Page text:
Welcome DR Wakefield’s February 2016 newsletter. It’s already shaping up to be a great year…so without further ado, here’s a round-up of our own news plus insights into the wider coffee industry.
DR Wakefield: Where we’re going, and where we’ve been…
The line-up for this year’s London Coffee Festival, taking place from April 7th to 10th, has now been announced – you can see it here. And we’ll be there! After a great year last year, we’re looking forward to more of the same in 2016 – read our interview with organiser Alex Berti from last year to get a taste of what’s to come.
Last year, DRW trader, Priscilla Daniel, visited India to find out how the Araku Valley had been recovering after the devastating hudhud ravaged the land and destroyed acres of coffee crops. We got her to video her trip, and this is the result.
Sumatra Mandheling FO
We’ve had some really great arrivals from Mandheling recently; this is one of the best. Its complexity jumped out at us on the cupping table; with all the herbal and spicy overtones that you would expect in a Sumatra, but also some wonderfully sweet redcurrant notes, too. Stunning.
We have three amazing Fairtrade organic 15-bag lots from the Sol & Cafê Co-operative: the unique chance to gain exclusivity of a coffee and develop a long term relationship with a producer. Full of cherry and creamy chocolate, these coffees represent the terroir of Northern Peru.
Colombia Sudan Rume Natural
Sudan Rume is a very rare variety, and we’re proud to offer it. It hails from Café Granja who, we like to think, are like Apple: always innovating. This is a unique coffee packed in a 25kg vacuum box and we only have two boxes available, so don’t miss out!
Coffees to get excited about:
Indian Premium Robusta Sethuraman Estate
This premium Robusta coffee from the Sethuraman Estate in the south of India redefines the boundaries of what you would expect from a Robusta. It has a full body, cocoa nibs and sweet spices, making it the perfect asset for your espresso blend.
It’s back! This coveted coffee from the famous co-operative should be here towards the end of March/early April. Bursting with juicy forest fruits, it has the true characteristics of a top Kenyan coffee. It’s so good, we had to buy both the AA and AB grades! Limited availability.
Passion fruit, mango, apricot: no, we haven’t started selling sorbet. This exotic coffee provides traceability (back to the Hambella Washing Station) and is over and above what you’d expect from an Ethiopian natural in terms of funky fruits. Coming in at 88 SCAA points, it will not disappoint.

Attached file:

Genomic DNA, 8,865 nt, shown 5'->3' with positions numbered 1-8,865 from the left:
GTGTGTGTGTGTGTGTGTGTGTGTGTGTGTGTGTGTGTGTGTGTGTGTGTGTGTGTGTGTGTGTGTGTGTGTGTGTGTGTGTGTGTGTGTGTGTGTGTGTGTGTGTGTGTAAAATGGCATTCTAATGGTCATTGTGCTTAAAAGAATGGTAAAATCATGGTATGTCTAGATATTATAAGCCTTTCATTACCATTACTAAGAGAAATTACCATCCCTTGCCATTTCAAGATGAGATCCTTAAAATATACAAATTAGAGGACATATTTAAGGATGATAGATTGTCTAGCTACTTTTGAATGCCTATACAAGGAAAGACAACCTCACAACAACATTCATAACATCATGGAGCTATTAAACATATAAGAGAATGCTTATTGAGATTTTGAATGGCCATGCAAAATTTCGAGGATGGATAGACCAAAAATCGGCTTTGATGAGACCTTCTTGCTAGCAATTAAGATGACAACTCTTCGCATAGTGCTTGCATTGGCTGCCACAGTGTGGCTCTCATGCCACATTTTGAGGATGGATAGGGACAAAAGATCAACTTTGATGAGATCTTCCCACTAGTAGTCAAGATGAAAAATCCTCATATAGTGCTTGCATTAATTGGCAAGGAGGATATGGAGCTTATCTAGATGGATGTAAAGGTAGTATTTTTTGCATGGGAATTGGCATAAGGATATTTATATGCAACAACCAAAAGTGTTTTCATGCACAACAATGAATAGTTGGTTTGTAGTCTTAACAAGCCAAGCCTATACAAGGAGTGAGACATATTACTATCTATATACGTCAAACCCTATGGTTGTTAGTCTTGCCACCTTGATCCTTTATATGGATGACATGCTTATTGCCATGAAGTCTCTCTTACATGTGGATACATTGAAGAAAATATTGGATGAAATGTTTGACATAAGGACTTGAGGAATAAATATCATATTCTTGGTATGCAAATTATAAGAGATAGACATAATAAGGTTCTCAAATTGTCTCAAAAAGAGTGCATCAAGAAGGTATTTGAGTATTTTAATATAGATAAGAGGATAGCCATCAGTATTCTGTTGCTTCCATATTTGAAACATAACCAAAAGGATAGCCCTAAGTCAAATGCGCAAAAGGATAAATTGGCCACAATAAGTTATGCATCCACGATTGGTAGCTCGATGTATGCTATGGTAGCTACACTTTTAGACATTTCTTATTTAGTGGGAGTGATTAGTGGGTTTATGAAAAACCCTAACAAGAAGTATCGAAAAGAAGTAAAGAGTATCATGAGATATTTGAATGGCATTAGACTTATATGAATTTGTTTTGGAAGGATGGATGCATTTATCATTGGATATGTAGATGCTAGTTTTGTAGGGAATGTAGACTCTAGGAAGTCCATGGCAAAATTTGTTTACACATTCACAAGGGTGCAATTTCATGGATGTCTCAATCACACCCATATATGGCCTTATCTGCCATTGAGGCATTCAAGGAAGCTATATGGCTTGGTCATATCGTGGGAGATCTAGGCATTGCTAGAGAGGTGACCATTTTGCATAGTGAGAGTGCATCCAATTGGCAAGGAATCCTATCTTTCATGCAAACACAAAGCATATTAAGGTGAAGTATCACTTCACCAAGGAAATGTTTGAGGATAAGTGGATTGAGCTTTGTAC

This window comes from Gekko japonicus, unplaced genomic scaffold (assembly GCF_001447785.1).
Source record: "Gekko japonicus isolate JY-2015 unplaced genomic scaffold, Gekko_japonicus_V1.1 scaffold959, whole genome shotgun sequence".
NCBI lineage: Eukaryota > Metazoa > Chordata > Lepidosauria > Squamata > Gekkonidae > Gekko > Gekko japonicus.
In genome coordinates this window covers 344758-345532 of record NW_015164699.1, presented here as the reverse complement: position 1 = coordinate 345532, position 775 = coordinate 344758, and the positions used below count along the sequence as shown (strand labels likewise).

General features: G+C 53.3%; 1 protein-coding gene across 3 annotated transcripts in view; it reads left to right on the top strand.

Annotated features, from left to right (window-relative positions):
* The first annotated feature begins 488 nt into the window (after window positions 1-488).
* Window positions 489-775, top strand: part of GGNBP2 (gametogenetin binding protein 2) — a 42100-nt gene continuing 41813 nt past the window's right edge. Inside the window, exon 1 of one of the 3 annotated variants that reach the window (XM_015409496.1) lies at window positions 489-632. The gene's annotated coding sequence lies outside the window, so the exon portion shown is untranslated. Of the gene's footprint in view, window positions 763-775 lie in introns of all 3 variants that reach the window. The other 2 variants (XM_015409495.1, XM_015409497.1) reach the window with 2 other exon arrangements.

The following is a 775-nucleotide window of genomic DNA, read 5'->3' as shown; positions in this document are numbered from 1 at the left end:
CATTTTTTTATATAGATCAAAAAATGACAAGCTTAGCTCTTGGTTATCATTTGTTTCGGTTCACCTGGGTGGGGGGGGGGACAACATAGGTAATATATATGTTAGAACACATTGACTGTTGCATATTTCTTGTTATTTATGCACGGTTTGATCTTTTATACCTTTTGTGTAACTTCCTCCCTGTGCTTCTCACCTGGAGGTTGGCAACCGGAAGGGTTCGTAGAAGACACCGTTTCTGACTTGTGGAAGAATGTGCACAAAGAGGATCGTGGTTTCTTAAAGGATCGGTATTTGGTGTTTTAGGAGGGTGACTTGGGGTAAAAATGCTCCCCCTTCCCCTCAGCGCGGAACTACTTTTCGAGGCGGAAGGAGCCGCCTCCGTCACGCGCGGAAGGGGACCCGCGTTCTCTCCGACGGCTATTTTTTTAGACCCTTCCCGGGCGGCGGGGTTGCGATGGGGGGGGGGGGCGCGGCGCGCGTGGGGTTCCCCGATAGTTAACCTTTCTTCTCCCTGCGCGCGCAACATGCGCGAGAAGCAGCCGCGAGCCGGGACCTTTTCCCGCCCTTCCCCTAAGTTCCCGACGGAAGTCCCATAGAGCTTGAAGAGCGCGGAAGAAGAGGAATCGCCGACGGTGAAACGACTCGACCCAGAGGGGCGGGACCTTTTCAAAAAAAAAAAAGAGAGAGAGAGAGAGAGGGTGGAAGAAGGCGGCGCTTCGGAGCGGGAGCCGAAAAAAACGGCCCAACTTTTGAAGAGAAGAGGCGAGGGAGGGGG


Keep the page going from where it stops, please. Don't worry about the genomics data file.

Brazilian coffee harvest could reach record high
According to the Conab agriculture bureau, this year’s Brazilian coffee crop could well surpass the 2012 record of 50.8m bags; the production forecast currently pegged at between 49.1 and 51.9m.
Arabica crops are expected to show a higher increase in yield than robusta, mainly thanks to more favourable weather conditions in arabica-growing areas. 2016 is also a higher output year for Brazil, which naturally cycles between higher and lower output years.
How to brew coffee in space
Here on Earth, we’re continually developing new ways of brewing coffee – but what about space? In a video recently posted on YouTube, astronaut Tim Peake shows us just how different the process is 220 miles above the earth’s surface.
It’s a little unusual, but due to a lack of gravity, it’s not as easy for him to get his coffee fix as it is for us. The V60 would be a nightmare. Coffee in space appears to be a regularly recurring topic – in July 2015, the ISSpresso was launched – along with the zero-G coffee cup – to ensure that missions are always fully caffeinated. The first company to develop an aerospace aeropress is sitting on a goldmine.
Fire-affected Jamaican farmers receive $3m in relief
Fires in May 2015 caused chaos in East Rural St Andrew, Jamaica, with those farming coffee beans and other produce seeing their crops completely wiped out. Now, the Ministry of Agriculture and Fisheries has given $3m in relief to 35 coffee farmers in the region, with the funds to be used to help to recover their businesses.
Each of the farms has received a $30,000 grant for every acre of land affected, along with fertiliser, seedlings, plants and more. These grants are part of a wider strategy to rebuild the damage caused by the fires, with additional work being done to repair roads and the area’s infrastructure as a whole.
Could we see a coffee crisis in the next three years?
Thanks to a growth in coffee consumption, more refined tastes and high growth in the number of coffee shops opening, market analysts Allegra Group have warned that a coffee crisis could be on the cards.
Demand for high-quality coffee is now so great that farmers are struggling to keep production at high enough levels: coffee prices remain relatively low, Arabica farms tend to have low yields and global warming continues to affect the prospect of high coffee output across the world – all factors that contribute to Allegra’s warning. This year alone, a production deficit of 3.5m bags is expected – can things be turned around?
London 2016 coffee trends explored
When it comes to the UK coffee scene, London is quite often at the forefront of new developments – and the Evening Standard has been looking into the trends expected to hit London in 2016. From purifying and filtering water before brewing to the launch of speciality milk, and the move from pod-based machines to V60 drippers, the article makes for an interesting read.